Tim Gagnon is an award winning, internationally collected, published artist from Maine. Tim Gagnon was born and grew up in a small town of Washburn in July, 1980. As a young boy his mother would draw pictures and tell Tim stories to go with the drawings. As he grew older he began to enjoy drawing on his own and would draw every day; sometimes cartoons and animals. For Tim, drawing was a way to express emotions in a nonverbal way.
Tim Gagnon paints full time and today he’s a professional artist having sold of 1,000 paintings and licensed prints of work in more than 30 countries. He also teaches online art courses and travels around the world teaching seminars.
Students used liquid watercolours to create their sunset skies and painted the barn and landscape using a variety of acrylic paints.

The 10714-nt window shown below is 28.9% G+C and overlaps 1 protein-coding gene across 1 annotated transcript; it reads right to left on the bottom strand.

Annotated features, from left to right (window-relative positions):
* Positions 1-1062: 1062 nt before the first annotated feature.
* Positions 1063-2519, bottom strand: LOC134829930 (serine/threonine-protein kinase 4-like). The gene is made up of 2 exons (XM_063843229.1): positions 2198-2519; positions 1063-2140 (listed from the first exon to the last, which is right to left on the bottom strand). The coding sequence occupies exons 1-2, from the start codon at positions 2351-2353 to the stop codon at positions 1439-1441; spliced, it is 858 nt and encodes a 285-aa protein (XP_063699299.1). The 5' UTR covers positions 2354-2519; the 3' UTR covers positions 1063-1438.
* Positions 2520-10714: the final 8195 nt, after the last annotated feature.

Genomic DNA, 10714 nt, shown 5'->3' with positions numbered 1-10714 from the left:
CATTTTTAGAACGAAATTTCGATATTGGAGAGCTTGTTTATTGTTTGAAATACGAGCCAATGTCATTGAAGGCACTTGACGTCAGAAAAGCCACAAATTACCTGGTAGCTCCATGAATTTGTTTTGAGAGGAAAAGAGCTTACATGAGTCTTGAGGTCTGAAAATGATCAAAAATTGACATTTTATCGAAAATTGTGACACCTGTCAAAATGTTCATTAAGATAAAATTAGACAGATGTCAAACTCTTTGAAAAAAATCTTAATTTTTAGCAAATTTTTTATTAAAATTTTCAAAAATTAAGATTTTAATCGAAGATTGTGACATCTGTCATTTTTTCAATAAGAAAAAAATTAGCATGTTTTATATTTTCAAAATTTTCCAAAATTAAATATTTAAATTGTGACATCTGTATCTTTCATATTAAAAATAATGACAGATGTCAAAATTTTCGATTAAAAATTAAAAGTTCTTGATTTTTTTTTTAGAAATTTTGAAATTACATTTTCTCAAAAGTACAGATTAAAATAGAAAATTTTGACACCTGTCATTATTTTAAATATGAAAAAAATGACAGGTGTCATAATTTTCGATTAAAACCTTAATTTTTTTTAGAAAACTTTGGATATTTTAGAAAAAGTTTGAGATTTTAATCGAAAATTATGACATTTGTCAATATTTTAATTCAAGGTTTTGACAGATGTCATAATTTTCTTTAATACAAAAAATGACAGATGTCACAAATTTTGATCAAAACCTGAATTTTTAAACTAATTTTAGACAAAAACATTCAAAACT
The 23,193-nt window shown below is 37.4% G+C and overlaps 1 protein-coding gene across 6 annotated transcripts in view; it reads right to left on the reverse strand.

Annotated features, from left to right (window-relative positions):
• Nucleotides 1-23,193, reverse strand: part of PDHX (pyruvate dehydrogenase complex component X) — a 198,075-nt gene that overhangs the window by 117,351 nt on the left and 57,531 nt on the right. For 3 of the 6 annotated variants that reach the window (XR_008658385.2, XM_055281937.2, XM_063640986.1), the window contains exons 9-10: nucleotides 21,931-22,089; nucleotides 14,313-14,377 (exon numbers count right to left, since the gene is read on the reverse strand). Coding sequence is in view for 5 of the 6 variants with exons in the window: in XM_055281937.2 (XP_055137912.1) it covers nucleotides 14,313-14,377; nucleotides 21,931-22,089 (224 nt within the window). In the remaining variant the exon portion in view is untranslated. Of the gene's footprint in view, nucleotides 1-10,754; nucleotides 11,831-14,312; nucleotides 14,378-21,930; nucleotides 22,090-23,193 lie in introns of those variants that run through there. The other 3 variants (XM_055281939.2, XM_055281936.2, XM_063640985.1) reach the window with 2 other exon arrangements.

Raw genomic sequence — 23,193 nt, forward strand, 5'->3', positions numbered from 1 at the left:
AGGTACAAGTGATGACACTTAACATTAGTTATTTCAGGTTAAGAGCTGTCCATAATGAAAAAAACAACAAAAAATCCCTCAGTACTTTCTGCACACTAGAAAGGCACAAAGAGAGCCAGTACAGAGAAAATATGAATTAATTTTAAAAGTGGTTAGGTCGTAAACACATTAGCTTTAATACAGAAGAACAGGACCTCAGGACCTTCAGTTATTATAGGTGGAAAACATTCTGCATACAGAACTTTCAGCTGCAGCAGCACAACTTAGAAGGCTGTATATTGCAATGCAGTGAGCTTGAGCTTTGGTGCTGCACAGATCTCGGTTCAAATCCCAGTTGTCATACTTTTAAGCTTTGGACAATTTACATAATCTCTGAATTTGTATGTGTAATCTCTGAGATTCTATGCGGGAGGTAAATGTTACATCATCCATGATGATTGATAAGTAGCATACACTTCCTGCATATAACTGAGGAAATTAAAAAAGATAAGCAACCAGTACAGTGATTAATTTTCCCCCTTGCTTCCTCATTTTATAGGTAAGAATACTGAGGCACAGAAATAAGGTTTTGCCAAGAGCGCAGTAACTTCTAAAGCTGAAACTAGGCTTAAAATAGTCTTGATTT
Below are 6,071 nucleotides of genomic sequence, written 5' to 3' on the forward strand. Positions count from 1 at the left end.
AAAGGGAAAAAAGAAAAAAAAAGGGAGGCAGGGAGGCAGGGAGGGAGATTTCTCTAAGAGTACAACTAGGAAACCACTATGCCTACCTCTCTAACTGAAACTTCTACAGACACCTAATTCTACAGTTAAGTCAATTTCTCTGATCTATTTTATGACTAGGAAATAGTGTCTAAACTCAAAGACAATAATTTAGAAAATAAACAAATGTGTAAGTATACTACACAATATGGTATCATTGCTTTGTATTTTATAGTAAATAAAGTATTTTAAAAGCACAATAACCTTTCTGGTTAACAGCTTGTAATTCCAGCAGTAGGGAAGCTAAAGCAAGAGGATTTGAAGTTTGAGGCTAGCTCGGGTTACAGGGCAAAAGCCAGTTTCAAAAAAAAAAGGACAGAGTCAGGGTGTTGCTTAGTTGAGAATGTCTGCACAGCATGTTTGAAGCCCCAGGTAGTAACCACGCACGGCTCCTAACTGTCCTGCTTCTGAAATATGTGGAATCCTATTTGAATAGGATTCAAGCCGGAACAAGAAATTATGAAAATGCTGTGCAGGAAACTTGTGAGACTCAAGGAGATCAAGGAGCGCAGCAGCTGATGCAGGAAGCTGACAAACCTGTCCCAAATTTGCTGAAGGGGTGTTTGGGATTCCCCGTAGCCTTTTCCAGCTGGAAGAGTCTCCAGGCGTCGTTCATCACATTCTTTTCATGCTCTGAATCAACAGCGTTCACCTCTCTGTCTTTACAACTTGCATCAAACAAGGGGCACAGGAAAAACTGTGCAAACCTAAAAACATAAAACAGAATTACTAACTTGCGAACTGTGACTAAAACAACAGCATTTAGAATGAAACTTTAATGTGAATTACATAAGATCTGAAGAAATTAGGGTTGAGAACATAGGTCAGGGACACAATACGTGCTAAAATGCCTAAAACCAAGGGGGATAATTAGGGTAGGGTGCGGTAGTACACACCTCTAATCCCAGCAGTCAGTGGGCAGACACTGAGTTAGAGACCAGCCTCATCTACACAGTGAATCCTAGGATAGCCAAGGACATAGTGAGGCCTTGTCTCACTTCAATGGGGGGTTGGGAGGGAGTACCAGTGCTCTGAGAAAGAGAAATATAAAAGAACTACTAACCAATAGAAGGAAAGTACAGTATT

“There are always flowers for those who want to see them.”
Henri Matisse was born on December 31, 1869 in France. He grew up in a small town in Northern France and came from humble origins. His father was a grain merchant and his mother ran a paint shop and sold house paints. Henri later credited his mother’s colour sense as training for his own colour choices later in life.
In 1887 he went to Paris to study law. Although he found law tedious he nonetheless passed the bar in 1888 with distinction.
Matisse discovered painting after an attack of appendicitis. His mother brought him art supplies during his recovery time and right from the start he realised that this is what he wanted to do.
Matisse was one of the leaders of the Fauvism an art movement known for paintings that expressed emotion and used unusual colours to paint their subjects. He is regarded as one of the great initiators of this modern art movement which uses bold primary colours and free, simple forms.
By the end of his life, Matisse was thoroughly interested in patterns and collage. Due to illness that confined him to a wheelchair he began to “paint with scissors.” He used bold hand painted paper cut into shapes.
Students used chalk pastels for their backgrounds and watercolours for their flowers. The leaves were made from collage paper. It was so colourful in our classrooms!